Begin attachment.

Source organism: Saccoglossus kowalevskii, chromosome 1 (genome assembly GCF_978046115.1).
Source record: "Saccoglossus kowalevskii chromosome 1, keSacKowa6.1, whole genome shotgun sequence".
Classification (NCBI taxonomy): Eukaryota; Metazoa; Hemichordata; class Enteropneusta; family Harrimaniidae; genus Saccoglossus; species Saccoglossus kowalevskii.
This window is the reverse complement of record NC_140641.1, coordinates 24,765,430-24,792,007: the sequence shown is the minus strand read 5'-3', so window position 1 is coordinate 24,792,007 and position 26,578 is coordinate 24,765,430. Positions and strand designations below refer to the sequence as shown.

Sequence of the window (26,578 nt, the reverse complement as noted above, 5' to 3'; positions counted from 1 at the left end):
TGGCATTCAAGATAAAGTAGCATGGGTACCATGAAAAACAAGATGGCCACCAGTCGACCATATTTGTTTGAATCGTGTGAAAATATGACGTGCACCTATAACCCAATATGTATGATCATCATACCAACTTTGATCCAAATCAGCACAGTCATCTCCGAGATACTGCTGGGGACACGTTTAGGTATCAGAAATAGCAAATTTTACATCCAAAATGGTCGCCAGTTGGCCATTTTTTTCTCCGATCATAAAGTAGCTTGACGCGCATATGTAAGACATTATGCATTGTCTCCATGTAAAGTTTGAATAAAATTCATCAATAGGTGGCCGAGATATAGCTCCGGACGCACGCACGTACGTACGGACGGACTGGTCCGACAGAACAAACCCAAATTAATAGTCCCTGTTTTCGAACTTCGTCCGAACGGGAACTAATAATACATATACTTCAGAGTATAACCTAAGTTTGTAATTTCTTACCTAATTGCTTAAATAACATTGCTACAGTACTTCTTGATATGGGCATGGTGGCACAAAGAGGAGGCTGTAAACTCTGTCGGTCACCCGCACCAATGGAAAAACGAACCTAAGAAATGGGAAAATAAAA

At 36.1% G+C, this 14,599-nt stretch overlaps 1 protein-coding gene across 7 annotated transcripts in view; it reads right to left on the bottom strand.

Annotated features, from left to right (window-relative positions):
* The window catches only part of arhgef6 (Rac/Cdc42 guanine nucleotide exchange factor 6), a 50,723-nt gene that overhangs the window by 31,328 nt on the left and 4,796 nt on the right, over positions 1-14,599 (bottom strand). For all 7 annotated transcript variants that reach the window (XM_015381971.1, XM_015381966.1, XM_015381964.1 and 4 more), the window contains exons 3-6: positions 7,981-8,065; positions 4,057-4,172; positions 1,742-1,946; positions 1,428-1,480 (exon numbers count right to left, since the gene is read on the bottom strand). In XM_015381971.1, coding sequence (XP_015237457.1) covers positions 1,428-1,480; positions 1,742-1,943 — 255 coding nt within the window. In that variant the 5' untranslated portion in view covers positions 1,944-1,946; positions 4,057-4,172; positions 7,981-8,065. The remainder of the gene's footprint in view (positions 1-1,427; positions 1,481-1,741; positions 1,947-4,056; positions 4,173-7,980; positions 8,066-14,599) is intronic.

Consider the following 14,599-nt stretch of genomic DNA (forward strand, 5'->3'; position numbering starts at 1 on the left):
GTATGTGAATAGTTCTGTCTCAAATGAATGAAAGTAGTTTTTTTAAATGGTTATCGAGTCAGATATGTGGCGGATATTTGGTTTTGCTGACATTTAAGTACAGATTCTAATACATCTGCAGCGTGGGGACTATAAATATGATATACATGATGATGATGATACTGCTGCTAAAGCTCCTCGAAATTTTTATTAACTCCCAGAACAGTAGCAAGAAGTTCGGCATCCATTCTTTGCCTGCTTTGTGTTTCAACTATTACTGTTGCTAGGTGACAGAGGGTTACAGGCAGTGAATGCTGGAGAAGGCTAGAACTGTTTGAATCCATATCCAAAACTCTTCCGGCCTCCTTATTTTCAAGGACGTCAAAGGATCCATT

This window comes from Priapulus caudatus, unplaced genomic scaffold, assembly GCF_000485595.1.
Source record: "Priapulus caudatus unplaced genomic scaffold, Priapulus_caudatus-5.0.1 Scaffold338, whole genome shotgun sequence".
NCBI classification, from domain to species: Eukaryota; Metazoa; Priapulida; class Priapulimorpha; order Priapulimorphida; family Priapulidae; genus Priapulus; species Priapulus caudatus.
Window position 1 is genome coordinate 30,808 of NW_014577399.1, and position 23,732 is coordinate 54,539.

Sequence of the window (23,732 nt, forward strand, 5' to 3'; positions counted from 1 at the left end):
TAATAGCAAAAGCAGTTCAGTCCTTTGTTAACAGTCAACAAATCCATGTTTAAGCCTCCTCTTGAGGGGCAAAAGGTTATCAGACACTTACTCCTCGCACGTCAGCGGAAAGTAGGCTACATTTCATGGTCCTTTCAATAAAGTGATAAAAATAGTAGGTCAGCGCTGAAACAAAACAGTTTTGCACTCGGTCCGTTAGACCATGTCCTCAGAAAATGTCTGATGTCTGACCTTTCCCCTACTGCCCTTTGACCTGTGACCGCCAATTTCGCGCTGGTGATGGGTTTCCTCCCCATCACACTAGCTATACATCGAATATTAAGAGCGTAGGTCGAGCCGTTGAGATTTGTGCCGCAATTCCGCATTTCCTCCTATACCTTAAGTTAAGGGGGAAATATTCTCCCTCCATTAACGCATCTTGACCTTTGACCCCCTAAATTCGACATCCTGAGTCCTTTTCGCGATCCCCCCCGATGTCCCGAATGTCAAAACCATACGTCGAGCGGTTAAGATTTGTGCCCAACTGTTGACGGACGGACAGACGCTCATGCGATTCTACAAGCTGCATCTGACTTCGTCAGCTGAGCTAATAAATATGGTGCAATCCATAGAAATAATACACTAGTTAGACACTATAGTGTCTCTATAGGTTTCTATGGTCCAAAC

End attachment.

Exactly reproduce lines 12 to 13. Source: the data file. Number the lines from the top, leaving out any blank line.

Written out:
This window comes from Priapulus caudatus, unplaced genomic scaffold, assembly GCF_000485595.1.
Source record: "Priapulus caudatus unplaced genomic scaffold, Priapulus_caudatus-5.0.1 Scaffold338, whole genome shotgun sequence".